Set SMART Goals To Stay On Track #Habits21
It’s one of those annual resolutions all of us make when the new year rolls around. To hit the gym…
April 7, 2020 | 3 mins read
It’s one of those annual resolutions all of us make when the new year rolls around. To hit the gym and lose weight.
Do we succeed in meeting our goals? Not always. The reason for that is simple: Our goals are often too ambitious. We want to drop 20 kg in six months. Or we want to change our eating habits overnight.
All of us have goals. Career goals. Health goals. And life goals. And meeting them can sometimes be a challenge.
What do you do under the circumstances? You re-evaluate your goals. For instance, you could revisit your weight loss goal and change the target. Or forget about weight and just make it about becoming healthy.
Never has meeting goals been more of a challenge than now when we are all working from home during the lockdown to prevent the spread of the coronavirus pandemic.
Increased workload or even a shift in responsibilities sometimes come in the way of our plans. When faced with such changes in our priorities, the adjustment can be challenging.
One way of dealing with this is to evaluate your goals from time to time. This may call for restructuring, re-prioritizing, flushing out, or even creating new goals to eventually tip the scales and bring yourself back on track.
The trick is also to set small, manageable goals. Say you have to write a 5,000-word report on the auto sector. Your initial goal was to do it in two days. But then you had to take on some additional tasks for your team and couldn’t wrap up the report.
Don’t give up on the report. Re-evaluate your goal instead. Tweak your deadline. Give yourself 10 days to write the report and break that up into smaller chunks of 1,000 words over two days each.
Use a similar approach for larger life goals. Despite how small your goals are, understanding how they fit into your overall purpose can help you stay on track. Stanford psychologist Kelly McGonigal recommends reflecting and aligning your goals to what you truly value to strengthen your motivation.
You could ask yourself these questions: What do I want to experience more of in my life and what could I do for that? How do I want to grow in the next year?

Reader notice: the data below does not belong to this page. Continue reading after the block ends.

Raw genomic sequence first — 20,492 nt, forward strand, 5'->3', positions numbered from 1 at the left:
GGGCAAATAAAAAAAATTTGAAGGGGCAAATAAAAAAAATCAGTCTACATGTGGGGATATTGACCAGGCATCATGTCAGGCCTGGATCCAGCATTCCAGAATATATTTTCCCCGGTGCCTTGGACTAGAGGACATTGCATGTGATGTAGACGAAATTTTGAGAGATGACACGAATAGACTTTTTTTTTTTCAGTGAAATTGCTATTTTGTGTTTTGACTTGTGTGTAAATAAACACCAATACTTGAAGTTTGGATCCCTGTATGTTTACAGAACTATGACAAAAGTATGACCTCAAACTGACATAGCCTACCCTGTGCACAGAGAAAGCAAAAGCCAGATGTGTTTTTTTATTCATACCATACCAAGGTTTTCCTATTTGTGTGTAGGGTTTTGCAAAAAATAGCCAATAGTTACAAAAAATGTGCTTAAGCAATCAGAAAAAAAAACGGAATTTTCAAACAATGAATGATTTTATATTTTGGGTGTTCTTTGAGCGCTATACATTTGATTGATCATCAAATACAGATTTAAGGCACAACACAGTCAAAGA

In order to develop meaningful goals, it is important to consider why we are pursuing certain goals rather than just focusing on what they are. Use your emotional intelligence to guide your thoughts and actions, modifying your emotions to adapt to your environment. By understanding the reasons and motives that drive you, you are more likely to set constructive goals.
Setting strong goals is crucial, but it’s only the first step. To be successful in achieving those goals, it is important to set up a system that helps you review these goals regularly and measure their effectiveness.
This can be achieved by asking evaluative questions to determine whether your goals are worth the time and effort you put and tracking your progress towards them.
Sometimes, even after you have evaluated our goals, you might find yourself hitting a brick wall. It is then that you might have to readjust, modify and adapt your goals based on the challenges.
Adjusting does not mean discarding your goals but trying different approaches and techniques to reach the desired outcomes.
So, what can you do to ensure that you do not give up on your goals? And meet them effectively. You can follow the SMART method developed by management expert George T. Doran. SMART goals are Specific, Measurable, Attainable, Realistic, and Time-oriented.
By making goals clear, actionable, and measurable, you can see how much you have accomplished.
And it’s okay if you don’t succeed the first time. As New York Times best-selling author Harvey McKay said, “Failures don’t plan to fail; they fail to plan.” So go ahead and take smaller steps, monitor your changes, and evaluate your progress in meeting your goals. Just don’t stop trying.
Nainika Seth is an Associate with the Learning Impact Team at Harappa Education. She is a postgraduate in Sport and Exercise Psychology from Loughborough University, United Kingdom. She enjoys baking and photography.
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